There’s a furore about retirement at present. Not least the pension rights of public sector workers. But I planned my retirement years ago. When I married, aged 19, back in the 70s, I told everyone that I would retire at the same time as John, who is 5 years older than me. I knew this meant retiring in my late 50s. I began to strategically design the best exit plan, ably helped by John who, totally unobtrusively managed the pensions and savings.
Leave the classroom, get into management, become a headteacher and move out, before burnout occurs. I had planned to be a headteacher for only one year but I loved it so much, I stayed on. Just as well John says or we would never have been able to succeed with the escape plan!
I had not planned that it coincide with a public outcry on public pensions. I had not planned for me to have loved my work as a primary school headteacher quite so much. I actually had no plans for being retired. The plan went no further than retiring!
My colleague headteachers gave me a little, soft leather bound book with gold letters on the front: “Travel Notes”. The pages were a delicate blue, gold edged and enticing. It had been years since I wrote much by hand, but as soon as I set off on my epic travels, I began. A few friends laughed and said, with my passion for IT! I should be writing a blog! Honestly, I had no idea what a blog was, even when people said ‘weblog’ by way of explanation, I was mystified. However, retirement has given me the time to learn this new skill and here we are… A transcription of my adventures and thoughts so far.
This is the story of the immediate aftermath of such momentous decision.
Thoughts on the end of my “Travel Notes” book.
It’s true! That first beautiful blue leather book which my headteacher colleagues presented me when I retired, is full.
Every day since October 2011 I have written in this book and then edited a bit before copying it into this blog. I’m amazed I’ve gained 40 followers, all unknown people who dropped in and found it interesting enough to read regularly. I also have a few friends who drop in to see where we are and what we are doing. I’m amazed at how much we have done, and I’ll certainly carry on – well, I have already bought the second book!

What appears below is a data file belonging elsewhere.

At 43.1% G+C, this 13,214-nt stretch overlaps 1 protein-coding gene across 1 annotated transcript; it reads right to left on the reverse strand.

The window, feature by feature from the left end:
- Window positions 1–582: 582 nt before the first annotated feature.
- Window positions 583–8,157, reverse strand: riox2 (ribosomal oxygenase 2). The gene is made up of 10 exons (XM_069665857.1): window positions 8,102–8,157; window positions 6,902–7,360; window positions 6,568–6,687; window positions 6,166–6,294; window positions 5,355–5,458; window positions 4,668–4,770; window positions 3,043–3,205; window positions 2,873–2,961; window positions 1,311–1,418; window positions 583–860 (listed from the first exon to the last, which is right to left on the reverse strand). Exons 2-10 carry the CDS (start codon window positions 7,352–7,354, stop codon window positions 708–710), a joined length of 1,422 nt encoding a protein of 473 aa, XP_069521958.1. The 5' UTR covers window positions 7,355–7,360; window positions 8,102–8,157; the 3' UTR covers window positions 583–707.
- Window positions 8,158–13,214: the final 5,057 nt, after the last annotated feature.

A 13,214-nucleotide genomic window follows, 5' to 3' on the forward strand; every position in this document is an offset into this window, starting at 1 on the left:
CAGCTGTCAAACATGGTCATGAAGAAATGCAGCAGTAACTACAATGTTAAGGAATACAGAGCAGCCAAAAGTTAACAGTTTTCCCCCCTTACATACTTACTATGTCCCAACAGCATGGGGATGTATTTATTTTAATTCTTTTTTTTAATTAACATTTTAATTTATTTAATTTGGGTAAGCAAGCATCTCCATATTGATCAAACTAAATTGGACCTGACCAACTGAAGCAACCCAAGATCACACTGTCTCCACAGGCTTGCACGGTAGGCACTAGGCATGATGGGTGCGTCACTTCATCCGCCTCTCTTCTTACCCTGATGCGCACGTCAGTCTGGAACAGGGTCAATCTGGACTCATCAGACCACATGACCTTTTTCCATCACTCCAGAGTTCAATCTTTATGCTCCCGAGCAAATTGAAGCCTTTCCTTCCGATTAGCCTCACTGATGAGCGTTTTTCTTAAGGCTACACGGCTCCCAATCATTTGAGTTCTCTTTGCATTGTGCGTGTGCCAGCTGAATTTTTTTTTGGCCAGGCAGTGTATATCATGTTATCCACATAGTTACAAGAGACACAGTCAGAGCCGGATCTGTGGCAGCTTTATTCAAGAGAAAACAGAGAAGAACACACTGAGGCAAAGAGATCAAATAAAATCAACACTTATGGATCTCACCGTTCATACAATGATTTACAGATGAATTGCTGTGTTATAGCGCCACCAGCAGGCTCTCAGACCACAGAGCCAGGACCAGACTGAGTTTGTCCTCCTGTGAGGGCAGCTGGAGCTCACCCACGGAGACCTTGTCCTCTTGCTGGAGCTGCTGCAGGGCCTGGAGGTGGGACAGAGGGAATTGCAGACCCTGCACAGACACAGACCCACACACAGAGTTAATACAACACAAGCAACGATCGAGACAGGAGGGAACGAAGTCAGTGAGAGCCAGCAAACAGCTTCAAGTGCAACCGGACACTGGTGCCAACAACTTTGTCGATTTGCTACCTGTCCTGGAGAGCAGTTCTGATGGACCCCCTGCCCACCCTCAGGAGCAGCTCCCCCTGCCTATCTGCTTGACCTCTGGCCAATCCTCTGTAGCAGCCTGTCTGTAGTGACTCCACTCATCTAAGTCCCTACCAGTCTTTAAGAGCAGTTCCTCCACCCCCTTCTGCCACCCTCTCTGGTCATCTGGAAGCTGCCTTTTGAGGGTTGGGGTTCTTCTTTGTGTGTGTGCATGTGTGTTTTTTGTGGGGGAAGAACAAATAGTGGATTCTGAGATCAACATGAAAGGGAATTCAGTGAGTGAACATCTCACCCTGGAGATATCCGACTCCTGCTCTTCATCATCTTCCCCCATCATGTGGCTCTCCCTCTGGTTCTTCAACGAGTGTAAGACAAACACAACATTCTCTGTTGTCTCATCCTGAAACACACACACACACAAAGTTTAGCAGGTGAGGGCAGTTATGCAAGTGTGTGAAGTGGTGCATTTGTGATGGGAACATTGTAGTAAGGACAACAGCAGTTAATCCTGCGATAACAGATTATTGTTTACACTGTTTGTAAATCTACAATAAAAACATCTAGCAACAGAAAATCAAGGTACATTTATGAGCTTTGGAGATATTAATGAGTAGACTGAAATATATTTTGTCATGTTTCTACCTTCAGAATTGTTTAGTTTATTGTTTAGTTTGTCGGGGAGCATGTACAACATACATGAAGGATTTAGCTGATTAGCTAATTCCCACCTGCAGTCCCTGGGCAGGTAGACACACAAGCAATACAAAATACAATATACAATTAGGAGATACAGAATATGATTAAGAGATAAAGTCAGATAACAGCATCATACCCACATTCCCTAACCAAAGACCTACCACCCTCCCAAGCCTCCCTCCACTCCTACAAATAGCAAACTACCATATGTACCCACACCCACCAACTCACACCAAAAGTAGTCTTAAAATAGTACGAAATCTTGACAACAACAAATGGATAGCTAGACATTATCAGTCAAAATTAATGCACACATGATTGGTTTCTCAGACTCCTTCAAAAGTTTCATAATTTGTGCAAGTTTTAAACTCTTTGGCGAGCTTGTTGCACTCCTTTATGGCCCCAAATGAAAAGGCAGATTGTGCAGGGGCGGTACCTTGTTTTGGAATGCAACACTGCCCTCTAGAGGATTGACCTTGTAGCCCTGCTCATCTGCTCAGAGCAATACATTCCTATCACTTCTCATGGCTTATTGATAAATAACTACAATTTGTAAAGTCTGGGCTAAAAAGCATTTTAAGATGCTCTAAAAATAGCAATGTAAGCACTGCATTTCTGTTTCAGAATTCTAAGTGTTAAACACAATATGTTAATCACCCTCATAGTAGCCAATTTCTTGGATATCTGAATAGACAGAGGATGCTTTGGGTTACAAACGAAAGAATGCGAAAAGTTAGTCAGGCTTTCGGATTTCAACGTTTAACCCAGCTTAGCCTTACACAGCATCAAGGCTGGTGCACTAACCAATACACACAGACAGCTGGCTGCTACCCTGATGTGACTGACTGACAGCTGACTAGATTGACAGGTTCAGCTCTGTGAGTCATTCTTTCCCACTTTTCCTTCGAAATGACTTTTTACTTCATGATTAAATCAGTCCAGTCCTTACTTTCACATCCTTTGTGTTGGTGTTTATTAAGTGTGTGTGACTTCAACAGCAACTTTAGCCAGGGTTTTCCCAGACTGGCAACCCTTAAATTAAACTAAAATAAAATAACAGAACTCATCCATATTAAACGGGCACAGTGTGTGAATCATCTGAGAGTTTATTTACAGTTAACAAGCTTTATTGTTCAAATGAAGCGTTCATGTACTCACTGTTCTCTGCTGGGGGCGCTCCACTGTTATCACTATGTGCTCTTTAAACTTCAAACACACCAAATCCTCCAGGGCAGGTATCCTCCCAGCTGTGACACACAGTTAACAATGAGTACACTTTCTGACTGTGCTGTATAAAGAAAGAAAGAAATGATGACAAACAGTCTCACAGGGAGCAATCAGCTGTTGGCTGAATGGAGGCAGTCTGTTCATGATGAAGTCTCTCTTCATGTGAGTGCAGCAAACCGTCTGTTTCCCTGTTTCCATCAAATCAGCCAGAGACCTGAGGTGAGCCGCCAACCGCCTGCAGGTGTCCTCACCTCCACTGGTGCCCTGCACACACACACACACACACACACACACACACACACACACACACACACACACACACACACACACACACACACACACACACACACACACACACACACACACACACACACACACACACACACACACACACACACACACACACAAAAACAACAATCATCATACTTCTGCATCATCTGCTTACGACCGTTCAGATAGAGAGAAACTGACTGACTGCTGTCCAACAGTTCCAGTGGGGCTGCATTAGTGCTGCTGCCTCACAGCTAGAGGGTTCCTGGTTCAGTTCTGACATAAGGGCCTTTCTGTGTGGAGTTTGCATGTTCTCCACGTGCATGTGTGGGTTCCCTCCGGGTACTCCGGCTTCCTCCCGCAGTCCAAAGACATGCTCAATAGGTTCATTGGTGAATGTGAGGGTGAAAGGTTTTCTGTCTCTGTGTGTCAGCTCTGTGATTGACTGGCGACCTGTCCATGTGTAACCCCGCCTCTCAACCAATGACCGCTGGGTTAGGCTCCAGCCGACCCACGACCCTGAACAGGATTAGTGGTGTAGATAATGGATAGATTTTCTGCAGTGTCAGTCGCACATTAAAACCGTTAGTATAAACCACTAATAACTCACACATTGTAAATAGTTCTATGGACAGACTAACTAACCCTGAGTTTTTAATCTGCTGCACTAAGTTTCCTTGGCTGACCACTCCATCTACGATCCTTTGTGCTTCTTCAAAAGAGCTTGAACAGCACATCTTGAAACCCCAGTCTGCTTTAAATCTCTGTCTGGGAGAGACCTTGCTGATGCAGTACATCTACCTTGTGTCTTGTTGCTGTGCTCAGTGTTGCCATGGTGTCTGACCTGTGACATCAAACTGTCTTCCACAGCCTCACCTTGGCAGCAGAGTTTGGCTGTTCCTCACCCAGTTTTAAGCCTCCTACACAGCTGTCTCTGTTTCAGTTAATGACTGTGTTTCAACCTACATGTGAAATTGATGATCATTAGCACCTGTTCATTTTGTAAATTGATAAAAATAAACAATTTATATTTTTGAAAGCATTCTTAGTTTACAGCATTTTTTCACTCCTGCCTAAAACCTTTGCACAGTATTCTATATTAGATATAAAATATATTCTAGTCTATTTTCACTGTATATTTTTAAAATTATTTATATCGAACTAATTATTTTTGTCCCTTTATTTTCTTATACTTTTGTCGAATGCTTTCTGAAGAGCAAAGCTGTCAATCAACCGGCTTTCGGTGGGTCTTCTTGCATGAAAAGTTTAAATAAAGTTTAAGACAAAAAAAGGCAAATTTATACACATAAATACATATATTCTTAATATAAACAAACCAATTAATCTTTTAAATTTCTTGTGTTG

All this traveling is certainly helping me gain a whole new perspective on retirement and on me!
When I was young I genuinely thought that retired people sat in armchairs a lot!
I thought they found it hard to fill their time.
I thought it must be very nice not to have to work, but a bit boring.
So you might wonder why I was so keen as to plan this retirement from the tender age of 19! Well, going to work was also thought as very nice (because you got paid) but a bit boring! And when I was 19, I was not at all sure I wanted to be a teacher. It was only much later, when the girls were about 10 that I found I loved it and from then on I built my life around it.
Is that the problem?
Do we build our lives around our work? To the exclusion of other things? I did, I think. My social role as teacher, and then headteacher was very important to me. I was good at it! It was truly interesting. There was always something to do. I loved watching children learn, and then young teachers learn to teach.
But somewhere along the way I lost ‘me’.
If I was not working, I was being a mother. I loved that too. I have tremendous pride in my daughters and I adore their company.
It’s really fun! Both John and I have relaxed. If it takes time to organize, so be it! If we would like to do it, we will! It’s almost selfish, and I’m not used to that aspect.
I’m beginning to try new things. Things I would never think of doing. My elder daughter gave me a book called, “How to Retire Happy, Wild, and Free: Retirement Wisdom That You Won’t Get from Your Financial Advisor” by Ernie J Zelinski
The author described how to make a mindmap reminding yourself of all the things you used to like to do, you currently like to do and what you have often though, of even rarely allowed yourself to think, you would like to do…and then do them!
My regret is for younger people. We baby boomers have had it cushy! Restriction in economy and the raising of retirement ages; not to mention the changes to pension plans, will take their toll. It may be that retiring people of the future are too old to find themselves, not healthy enough, too poor to travel as we do!
My younger daughter bought us a book by Marie de Hennezel. At first, I was surprised by the title, “The Warmth of the Heart Prevents Your Body from Rusting: Ageing without growing old”.
In essence, I took from Marie the message to feel comfortable about our lives, to know yourself and to have no regrets. She talks some sense about how we treat old people too, some of which I found utterly depressing!
But how can we find this peace, which she feels will help us die well if we have no time because we have filled our lives with work?
So bring it on…the next book of travels and I’ll see if I am any closer to understanding this thing called retirement!